The poems in this collection are written in the language of flowers. Louise Gluck received the Pulitzer Prize for "The Wild Iris" in 1993, and has also received the National Book Critics Award for Poetry and the Poetry Society of America's Melville Kane Award.
Averno, a crater lake in southern Italy, was for the Romans the entrance to the underworld, both gateway and impassable barrier between the living and the dead. This collection shows Averno as the only source of heat and light in a world turned to icy winter. Both epic and intimate in scope, it explores the enduring drama of love and death.
Includes "Penelope's Song" in which the author interweaves in a book-length sequence an account of the dissolution of a contemporary marriage with the story of Homer's "Odyssey". This collection of poetry also explores the notion of the "nostos", the homecoming.
From a fountain where 'all the roads in the village unite', concentric circles expand into the distance: the young and old, fields, a river, a mountain - the fountain's stone counterpart, where the roads end, human time superimposed on geological time. This title evokes a Mediterranean world with luminous precision.
Louise Gluck's collection is a work of ends and beginnings. Her poetry comes in white-hot sequences of passionate intensity. "Vita Nova" is a sequence of poems which dramatises the end of a relationship and the beginning of a new life.
For the past fifty years, Louise Gluck has been a major force in modern poetry, distinguished as much for the restless intelligence, wit and intimacy of her poetic voice as for her development of a particular form: the book-length sequence of poems. This volume brings together the twelve collections Gluck has published to date, offering readers the opportunity to become immersed in the artistry and vision of one of the world's greatest living poets.
From the allegories of The Wild Iris to the myth-making of Averno; the oneiric landscapes of The House on Marshland to the questing of Faithful and Virtuous Night - each of Gluck's collections looks upon the events of an ordinary life and finds within them scope for the transcendent; each wields its archetypes to puncture the illusions of the self. Across her work, elements are reiterated but endlessly transfigured - Persephone, a copper beech, a mother and father and sister, a garden, a husband and son, a horse, a dog, a field on fire, a mountain. Taken together, the effect is like a shifting landscape seen from above, at once familiar and unspeakably profound.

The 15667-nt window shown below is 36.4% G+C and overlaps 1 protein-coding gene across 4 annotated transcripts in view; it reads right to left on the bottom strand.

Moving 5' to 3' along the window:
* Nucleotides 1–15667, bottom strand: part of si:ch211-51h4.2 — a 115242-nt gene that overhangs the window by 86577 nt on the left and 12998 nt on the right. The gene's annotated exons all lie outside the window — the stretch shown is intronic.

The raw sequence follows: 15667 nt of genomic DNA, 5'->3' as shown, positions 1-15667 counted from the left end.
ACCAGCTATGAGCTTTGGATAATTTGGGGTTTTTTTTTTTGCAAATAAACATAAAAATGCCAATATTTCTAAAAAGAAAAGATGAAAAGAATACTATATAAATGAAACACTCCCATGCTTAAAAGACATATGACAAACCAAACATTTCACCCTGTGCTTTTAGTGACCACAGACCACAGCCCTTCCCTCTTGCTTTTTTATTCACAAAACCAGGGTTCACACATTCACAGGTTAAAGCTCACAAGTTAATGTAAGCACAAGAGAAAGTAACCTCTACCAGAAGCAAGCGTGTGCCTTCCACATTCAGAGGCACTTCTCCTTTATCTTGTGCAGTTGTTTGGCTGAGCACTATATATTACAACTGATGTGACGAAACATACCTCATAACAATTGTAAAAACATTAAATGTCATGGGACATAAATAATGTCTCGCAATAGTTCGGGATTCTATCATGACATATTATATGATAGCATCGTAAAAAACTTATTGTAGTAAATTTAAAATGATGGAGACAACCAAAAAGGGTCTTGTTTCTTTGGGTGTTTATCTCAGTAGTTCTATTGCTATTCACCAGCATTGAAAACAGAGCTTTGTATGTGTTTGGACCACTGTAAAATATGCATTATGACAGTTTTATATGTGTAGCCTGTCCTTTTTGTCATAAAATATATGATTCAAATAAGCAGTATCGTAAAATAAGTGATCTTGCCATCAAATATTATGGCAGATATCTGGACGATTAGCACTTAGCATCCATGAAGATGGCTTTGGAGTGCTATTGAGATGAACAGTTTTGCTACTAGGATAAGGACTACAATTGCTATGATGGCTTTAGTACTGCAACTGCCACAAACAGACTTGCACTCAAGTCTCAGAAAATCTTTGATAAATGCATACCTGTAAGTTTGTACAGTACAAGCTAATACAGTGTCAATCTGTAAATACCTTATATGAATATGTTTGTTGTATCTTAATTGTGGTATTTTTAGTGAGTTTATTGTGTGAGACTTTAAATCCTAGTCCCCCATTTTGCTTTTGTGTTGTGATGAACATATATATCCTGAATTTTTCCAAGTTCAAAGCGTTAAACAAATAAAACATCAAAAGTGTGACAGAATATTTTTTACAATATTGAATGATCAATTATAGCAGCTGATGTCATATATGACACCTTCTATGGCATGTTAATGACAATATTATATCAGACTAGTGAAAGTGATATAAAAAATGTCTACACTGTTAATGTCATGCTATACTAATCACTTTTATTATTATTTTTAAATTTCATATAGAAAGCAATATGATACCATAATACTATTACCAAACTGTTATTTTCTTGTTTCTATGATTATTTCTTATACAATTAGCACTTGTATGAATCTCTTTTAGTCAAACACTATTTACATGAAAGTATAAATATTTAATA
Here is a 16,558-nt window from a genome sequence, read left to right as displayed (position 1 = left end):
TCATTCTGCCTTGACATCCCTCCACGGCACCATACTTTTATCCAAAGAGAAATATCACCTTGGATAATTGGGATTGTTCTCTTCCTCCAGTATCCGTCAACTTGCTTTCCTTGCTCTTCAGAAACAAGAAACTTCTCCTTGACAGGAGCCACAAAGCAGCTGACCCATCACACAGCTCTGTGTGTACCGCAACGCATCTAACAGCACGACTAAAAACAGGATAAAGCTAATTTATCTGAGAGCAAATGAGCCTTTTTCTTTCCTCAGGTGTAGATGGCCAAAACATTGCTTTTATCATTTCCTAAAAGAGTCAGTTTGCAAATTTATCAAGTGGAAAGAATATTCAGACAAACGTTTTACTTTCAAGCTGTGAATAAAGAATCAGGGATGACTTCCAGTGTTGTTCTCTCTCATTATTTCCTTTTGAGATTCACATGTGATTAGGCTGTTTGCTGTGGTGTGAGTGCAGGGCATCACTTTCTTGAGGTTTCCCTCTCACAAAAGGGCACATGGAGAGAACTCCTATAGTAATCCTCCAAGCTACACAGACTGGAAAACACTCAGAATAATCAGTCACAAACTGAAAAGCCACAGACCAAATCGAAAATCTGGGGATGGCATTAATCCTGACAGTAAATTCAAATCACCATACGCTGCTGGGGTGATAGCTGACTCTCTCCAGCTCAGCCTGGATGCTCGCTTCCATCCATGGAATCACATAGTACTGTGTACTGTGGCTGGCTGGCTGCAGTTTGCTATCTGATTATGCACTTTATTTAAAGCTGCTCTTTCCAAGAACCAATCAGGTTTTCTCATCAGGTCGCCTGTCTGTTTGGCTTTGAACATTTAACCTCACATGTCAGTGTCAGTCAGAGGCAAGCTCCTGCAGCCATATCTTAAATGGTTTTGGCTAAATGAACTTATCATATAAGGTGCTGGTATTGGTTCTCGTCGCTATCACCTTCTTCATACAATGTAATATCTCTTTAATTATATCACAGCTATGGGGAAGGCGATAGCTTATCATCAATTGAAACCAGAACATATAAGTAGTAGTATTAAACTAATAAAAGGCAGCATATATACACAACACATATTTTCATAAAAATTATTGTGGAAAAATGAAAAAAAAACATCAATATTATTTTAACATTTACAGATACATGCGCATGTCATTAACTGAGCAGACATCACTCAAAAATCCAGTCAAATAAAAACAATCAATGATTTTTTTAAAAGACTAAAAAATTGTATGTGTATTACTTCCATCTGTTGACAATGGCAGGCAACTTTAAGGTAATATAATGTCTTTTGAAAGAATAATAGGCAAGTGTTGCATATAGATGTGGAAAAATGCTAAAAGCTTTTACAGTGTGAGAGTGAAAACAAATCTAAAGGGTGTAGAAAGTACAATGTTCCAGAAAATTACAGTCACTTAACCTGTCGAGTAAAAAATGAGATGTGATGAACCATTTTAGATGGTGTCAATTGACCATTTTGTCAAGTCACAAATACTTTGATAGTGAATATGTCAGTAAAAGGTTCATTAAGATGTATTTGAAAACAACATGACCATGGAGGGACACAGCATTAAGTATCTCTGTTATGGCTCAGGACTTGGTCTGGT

This startlingly original reworking of the Persephone myth takes us to the icy shores of Averno, the crater lake regarded by the ancient Romans as the entrance to the underworld. Here, the consolations of rebirth and renewal are eclipsed by the immediacy of loss - by a mother's possessive grief, an abducted girl's equivocal memories, a farmer's lament for a lost harvest. This chorus offers neither comfort nor solace but deepened understanding, its sorrow textured by the poet's luminous wit. Together, the poems of Averno swell to a staggeringly powerful lamentation, through which the reader glimpses the ecstasy of the inevitable, only to find it resisted by the insistent, impersonal presence of the Earth.
Finalist for the 2005 National Book Critics Circle Award in Poetry-an erotic, powerful collection
"One of the best books of contemporary poetry."-Victoria Chang, Huffington Post
"Vital, immediate, and cinematic in scope."-Library Journal (Best Poetry of 2005)
Selected by Nobel Prize laureate and competition judge Louise Gluck as the 2004 winner of the Yale Younger Poets prize, Richard Siken's Crush is a powerful collection of poems driven by obsession and love. Siken writes with ferocity, and his reader hurtles unstoppably with him. His poetry is confessional, gay, savage, and charged with violent eroticism. In the world of American poetry, Siken's voice is striking.
In her introduction to the book, Gluck hails the "cumulative, driving, apocalyptic power, [and] purgatorial recklessness" of Siken's poems. She notes, "Books of this kind dream big. . . . They restore to poetry that sense of crucial moment and crucial utterance which may indeed be the great genius of the form."